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Turnage's Greek

Mark-Anthony Turnage's Greek, in Michael McCarthy's award-winning production for Music Theatre Wales, recorded at the Linbury Studio Theatre at the Royal Opera House, Covent Garden.

First performed in 1988, Greek was Turnage's first opera and it confirmed him as a major voice on the British contemporary music scene. With Turnage's typically muscular fusion of classical and jazz influences, and a hard-hitting libretto adapted from Steven Berkoff's verse play of the same name, the opera is a version of the Oedipus story, relocated to the East End of London. Oedipus, the tragic hero who kills his father and marries his mother, becomes Eddy, a young man who tries to escape his fate.

It's presented by Sara Mohr-Pietsch, who talks to Mark-Anthony Turnage in between the two acts.

Eddy ..... Marcus Farnsworth (Baritone)
Eddy's Mum/Waitress/Sphinx ..... Sally Silver (Soprano)
Eddy's Sister/Waitress who becomes Eddy's Wife/Sphinx ..... Louise Winter (Mezzo-soprano)
Eddy's Dad/Cafe Manager/Chief of Police ..... Gwion Thomas (Baritone)

The Music Theatre Wales Ensemble
Michael Rafferty (conductor).

Release date:

2 hours, 30 minutes

Last on

Mon 17 Feb 2014 19:30

Synopsis

ACT I

Brought up in the East-End of London, Eddy is fed up with the tedium of home. He yearns for the ideal woman and a life of greater sophistication. When his parents tell him that a Fortune-Teller had once predicted that their son would kill his father and sleep with his mother, Eddy decides he’s had enough and leaves home.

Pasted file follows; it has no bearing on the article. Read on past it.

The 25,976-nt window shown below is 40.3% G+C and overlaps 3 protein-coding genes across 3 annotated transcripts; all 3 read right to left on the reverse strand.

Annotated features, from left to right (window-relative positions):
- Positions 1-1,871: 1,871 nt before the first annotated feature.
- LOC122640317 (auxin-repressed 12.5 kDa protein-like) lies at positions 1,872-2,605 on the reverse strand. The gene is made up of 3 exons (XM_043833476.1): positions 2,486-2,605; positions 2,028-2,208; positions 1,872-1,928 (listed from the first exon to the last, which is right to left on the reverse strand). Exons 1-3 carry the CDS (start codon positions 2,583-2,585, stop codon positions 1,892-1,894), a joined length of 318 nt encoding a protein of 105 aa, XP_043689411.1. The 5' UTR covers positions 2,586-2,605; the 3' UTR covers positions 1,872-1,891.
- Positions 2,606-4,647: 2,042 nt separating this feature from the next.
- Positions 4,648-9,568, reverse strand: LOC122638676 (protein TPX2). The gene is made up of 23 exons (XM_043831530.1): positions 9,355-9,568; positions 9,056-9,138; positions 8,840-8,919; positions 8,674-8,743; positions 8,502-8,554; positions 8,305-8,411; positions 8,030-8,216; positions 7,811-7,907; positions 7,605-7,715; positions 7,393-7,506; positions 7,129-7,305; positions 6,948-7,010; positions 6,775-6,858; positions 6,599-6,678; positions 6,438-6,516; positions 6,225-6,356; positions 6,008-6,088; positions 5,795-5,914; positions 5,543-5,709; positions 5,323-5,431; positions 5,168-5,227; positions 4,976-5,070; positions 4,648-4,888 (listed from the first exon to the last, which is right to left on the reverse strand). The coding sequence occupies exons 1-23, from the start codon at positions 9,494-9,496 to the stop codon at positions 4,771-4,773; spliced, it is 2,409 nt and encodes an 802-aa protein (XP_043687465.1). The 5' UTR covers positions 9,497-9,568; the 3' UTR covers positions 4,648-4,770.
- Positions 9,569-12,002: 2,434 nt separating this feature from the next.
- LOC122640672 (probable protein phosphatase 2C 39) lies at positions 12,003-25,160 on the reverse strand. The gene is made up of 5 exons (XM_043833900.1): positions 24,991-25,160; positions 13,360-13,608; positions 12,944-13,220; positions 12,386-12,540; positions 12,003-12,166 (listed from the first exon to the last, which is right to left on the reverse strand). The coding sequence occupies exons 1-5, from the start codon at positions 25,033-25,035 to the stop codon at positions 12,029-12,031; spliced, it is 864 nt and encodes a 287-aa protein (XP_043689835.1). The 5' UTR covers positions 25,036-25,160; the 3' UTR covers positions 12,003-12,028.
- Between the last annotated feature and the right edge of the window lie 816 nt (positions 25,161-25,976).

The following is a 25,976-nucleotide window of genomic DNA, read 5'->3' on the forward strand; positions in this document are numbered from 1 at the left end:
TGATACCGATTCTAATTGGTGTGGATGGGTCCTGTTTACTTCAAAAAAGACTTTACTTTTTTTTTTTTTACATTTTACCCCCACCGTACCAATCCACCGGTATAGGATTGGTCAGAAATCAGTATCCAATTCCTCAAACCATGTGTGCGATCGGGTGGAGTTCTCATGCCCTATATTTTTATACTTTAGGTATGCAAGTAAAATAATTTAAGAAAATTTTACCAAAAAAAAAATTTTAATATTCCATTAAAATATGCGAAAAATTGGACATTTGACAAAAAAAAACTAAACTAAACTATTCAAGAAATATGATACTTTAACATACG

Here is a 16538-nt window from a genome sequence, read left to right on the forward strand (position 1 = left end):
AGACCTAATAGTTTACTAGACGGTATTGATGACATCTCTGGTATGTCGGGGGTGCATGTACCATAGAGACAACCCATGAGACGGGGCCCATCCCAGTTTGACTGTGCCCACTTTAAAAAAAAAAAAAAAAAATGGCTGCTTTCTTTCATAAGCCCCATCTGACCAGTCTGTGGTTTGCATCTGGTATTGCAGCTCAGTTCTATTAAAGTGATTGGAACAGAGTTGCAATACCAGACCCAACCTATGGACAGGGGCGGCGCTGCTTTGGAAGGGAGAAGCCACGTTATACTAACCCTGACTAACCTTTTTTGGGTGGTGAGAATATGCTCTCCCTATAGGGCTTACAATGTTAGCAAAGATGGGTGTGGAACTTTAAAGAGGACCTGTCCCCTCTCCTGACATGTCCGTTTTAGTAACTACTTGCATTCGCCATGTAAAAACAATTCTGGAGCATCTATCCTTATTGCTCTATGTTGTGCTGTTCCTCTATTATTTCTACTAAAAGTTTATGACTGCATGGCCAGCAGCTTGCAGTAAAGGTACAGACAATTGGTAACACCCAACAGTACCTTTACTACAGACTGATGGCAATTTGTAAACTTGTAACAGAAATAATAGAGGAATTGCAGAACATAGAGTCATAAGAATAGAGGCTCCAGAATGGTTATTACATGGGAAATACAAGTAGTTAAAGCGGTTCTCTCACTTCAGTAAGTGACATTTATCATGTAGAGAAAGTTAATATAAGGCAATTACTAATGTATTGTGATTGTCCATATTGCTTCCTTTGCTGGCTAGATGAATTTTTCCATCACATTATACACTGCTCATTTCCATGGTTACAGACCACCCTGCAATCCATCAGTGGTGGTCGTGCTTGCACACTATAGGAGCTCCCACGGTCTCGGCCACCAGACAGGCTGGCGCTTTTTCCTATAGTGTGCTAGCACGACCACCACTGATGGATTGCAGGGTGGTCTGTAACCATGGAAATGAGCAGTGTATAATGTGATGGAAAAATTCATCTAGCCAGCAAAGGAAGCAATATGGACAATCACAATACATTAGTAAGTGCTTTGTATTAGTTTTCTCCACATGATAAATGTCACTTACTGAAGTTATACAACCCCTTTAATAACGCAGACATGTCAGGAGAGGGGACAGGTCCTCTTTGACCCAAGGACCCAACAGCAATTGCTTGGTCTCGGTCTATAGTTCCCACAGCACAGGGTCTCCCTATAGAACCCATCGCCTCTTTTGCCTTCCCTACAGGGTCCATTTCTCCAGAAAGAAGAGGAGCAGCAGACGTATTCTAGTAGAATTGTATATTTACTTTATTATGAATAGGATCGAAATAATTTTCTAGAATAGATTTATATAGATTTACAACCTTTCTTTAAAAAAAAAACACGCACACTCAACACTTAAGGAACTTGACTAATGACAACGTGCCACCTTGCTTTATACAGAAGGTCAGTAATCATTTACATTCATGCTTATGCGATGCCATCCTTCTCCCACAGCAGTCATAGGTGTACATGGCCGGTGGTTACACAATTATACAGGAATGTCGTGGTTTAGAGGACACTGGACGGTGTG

Life on the streets is hard. After getting caught up in a riot and being beaten-up by the police, Eddy finds himself in a café where he kicks the owner to death and then instantly fancies his wife. Eddy seems to remind her of someone, somewhere, and as he comforts her, she tells him the story of how she lost her little boy in a boating accident on the Thames, and all she has left is his abandoned Teddy Bear. They fall in love.

 

ACT II

Ten happy and successful years later, Eddy and Wife are visited by his parents. The world is still rotten and there is a Sphinx outside the city walls which seems to be the cause. Eddy sets off to confront the Sphinx who spits insults at him, but he easily answers her riddle and kills her. Returning home triumphant, he wants to reconcile his family but his parents have an admission to make: he’s not their son. They rescued him from the Thames, clutching a Teddy-Bear which they threw back in the water.

 

The true horror of what’s happened is revealed. Eddy is utterly traumatised, and cries out to Oedipus, who plucked out his own eyes never to see his wife’s body again.